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The Flaws in MIT’s Gender Study

In “Twenty Irrelevant Pages,” Susan Buchman critiques my study, “MIT Tarnishes Its Reputation with Junk Gender Science” .

Buchman asks a fair question: Why does the MIT study “fall below the most elementary standards for scientific evidence”?

Here is the way a study of gender discrimination at MIT should have been conducted following elementary standards for evidence in the social sciences:

1. An independent research firm should have been engaged to do the study.

The chair of the MIT committee evaluating the charge of gender discrimination was Professor Hopkins herself, the chief complainant. Two-thirds of the committee members were other senior women in the School of Science, interested parties who would personally profit from a finding of gender discrimination and, in fact, did profit.

The senior women at MIT were thus judge and jury of their own complaints.

2. The independent research firm would have developed a clear conceptualization of discrimination and operationalized that definition with specific measures, e.g. unequal pay, unequal laboratory space, not listened to in meetings, not appointed to prestigious committees, a sense of disrespect.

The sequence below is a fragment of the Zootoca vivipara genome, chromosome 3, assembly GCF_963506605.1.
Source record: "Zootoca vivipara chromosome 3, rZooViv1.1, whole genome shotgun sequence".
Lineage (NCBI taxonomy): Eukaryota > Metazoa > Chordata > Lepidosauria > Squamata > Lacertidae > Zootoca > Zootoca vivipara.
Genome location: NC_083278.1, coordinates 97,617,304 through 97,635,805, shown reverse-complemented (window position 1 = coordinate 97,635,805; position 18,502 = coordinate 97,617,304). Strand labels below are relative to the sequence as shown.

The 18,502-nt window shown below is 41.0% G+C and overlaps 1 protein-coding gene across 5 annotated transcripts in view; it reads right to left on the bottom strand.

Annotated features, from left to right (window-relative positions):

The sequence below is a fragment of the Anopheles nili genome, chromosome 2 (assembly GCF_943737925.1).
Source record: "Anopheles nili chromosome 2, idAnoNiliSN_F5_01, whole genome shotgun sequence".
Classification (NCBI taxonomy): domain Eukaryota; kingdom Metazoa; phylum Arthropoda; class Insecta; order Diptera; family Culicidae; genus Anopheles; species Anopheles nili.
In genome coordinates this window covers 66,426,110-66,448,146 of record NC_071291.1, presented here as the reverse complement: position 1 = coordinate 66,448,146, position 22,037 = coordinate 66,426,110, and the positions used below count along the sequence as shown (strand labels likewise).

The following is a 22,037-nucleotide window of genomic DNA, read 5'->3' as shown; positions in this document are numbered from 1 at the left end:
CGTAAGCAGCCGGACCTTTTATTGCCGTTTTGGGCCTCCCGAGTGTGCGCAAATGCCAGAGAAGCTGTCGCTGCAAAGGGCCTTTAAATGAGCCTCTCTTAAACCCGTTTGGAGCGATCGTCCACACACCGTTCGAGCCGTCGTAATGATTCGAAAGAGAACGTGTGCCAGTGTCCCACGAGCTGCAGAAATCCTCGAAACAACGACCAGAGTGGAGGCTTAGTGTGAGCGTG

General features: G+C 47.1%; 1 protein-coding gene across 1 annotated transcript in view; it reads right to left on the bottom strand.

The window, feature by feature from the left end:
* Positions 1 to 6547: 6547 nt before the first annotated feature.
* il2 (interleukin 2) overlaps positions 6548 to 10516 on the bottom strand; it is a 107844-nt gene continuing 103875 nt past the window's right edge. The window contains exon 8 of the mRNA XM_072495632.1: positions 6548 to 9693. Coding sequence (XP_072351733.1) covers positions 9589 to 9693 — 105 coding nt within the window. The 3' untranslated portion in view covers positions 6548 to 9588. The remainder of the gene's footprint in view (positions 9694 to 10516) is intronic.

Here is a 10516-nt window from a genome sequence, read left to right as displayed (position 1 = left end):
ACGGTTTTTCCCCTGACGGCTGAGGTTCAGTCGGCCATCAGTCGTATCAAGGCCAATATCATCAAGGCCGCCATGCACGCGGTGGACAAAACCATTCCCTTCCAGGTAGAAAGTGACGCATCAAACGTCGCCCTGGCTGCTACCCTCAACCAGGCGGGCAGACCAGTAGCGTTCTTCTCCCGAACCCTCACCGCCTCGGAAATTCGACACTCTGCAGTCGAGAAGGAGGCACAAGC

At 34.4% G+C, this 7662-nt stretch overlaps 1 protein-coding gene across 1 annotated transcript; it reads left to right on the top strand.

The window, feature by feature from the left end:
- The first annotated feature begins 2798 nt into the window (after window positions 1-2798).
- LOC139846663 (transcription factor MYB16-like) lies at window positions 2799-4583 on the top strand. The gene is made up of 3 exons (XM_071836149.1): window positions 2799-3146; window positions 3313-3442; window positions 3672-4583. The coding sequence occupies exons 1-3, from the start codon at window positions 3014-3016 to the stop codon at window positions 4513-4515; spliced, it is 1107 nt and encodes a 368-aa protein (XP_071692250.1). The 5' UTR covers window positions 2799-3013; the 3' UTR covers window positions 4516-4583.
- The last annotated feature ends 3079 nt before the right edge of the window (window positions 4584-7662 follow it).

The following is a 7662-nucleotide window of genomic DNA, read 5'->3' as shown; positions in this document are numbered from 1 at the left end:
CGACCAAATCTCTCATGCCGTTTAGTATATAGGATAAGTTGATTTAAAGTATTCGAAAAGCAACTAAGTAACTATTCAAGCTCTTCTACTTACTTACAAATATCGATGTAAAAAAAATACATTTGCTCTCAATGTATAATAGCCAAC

3. A comparative study of male and female faculty at MIT would be conducted to see if female faculty differ significantly from male faculty in such resources and feelings. Male faculty may have comparable perceptions of marginalization but lack a socially acceptable label like “gender discrimination” to discuss the problem.

4. The data would be coded by researchers who have received training in the category system and who have reached at least an 80 percent level of agreement in coding accuracy. Subtle personal experiences (qualitative data) can be coded scientifically, not only quantitative data, when concepts are clear.

5. The study methods and results would be published for review and critique by the scientific community. If sex differences were found in laboratory space, for example, were differences in seniority taken into account?

For MIT to argue that “confidentiality” is required on such matters as sex differences in square feet of laboratory feet is just plain absurd. Confidentiality means you do not identify individuals, not that you do not publish tables.

This is how social science is done. A secret study is how politics is done.

Judith Kleinfeld
Professor of Psychology
University of Alaska Fairbanks